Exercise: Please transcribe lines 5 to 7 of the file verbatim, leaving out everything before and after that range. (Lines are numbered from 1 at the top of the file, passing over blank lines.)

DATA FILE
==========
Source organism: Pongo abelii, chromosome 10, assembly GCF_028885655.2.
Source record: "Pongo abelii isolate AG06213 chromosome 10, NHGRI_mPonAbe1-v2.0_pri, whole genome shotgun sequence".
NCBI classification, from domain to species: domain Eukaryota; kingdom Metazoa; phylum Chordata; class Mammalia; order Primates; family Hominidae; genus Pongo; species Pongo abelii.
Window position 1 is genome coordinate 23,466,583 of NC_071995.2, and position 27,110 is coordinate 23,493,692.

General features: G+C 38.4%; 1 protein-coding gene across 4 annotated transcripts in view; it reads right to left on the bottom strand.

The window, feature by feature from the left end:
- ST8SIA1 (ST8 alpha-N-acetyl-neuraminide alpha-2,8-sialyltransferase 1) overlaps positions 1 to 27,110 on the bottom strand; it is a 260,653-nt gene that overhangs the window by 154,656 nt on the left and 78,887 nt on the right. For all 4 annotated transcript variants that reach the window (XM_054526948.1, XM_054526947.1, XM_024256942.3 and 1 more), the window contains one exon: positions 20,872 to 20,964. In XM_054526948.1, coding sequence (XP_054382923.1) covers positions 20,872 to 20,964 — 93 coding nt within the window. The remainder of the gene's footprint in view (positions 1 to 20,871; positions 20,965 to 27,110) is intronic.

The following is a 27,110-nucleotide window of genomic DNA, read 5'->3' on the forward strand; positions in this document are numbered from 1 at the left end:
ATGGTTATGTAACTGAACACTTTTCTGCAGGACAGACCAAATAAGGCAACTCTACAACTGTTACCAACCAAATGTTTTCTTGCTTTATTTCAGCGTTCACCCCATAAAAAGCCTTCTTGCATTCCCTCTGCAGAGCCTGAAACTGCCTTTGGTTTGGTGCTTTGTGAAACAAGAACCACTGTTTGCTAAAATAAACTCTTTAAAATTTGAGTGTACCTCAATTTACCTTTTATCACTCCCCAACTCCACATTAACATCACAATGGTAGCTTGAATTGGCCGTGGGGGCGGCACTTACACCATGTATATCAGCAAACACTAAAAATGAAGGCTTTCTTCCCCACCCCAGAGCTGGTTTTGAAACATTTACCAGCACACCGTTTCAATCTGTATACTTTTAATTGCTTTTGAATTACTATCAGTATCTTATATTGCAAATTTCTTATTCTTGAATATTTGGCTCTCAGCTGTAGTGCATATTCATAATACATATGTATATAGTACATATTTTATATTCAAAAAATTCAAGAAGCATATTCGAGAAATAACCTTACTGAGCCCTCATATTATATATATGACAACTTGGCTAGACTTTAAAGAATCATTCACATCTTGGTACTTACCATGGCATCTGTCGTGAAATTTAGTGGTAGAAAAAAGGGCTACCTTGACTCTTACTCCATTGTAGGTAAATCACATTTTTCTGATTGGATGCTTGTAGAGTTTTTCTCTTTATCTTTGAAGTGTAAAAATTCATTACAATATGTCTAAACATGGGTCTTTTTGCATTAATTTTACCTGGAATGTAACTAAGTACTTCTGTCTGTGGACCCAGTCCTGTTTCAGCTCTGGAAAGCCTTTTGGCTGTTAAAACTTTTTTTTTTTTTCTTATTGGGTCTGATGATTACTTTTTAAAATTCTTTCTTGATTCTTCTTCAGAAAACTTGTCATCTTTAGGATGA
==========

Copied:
General features: G+C 38.4%; 1 protein-coding gene across 4 annotated transcripts in view; it reads right to left on the bottom strand.

The window, feature by feature from the left end:
- ST8SIA1 (ST8 alpha-N-acetyl-neuraminide alpha-2,8-sialyltransferase 1) overlaps positions 1 to 27,110 on the bottom strand; it is a 260,653-nt gene that overhangs the window by 154,656 nt on the left and 78,887 nt on the right. For all 4 annotated transcript variants that reach the window (XM_054526948.1, XM_054526947.1, XM_024256942.3 and 1 more), the window contains one exon: positions 20,872 to 20,964. In XM_054526948.1, coding sequence (XP_054382923.1) covers positions 20,872 to 20,964 — 93 coding nt within the window. The remainder of the gene's footprint in view (positions 1 to 20,871; positions 20,965 to 27,110) is intronic.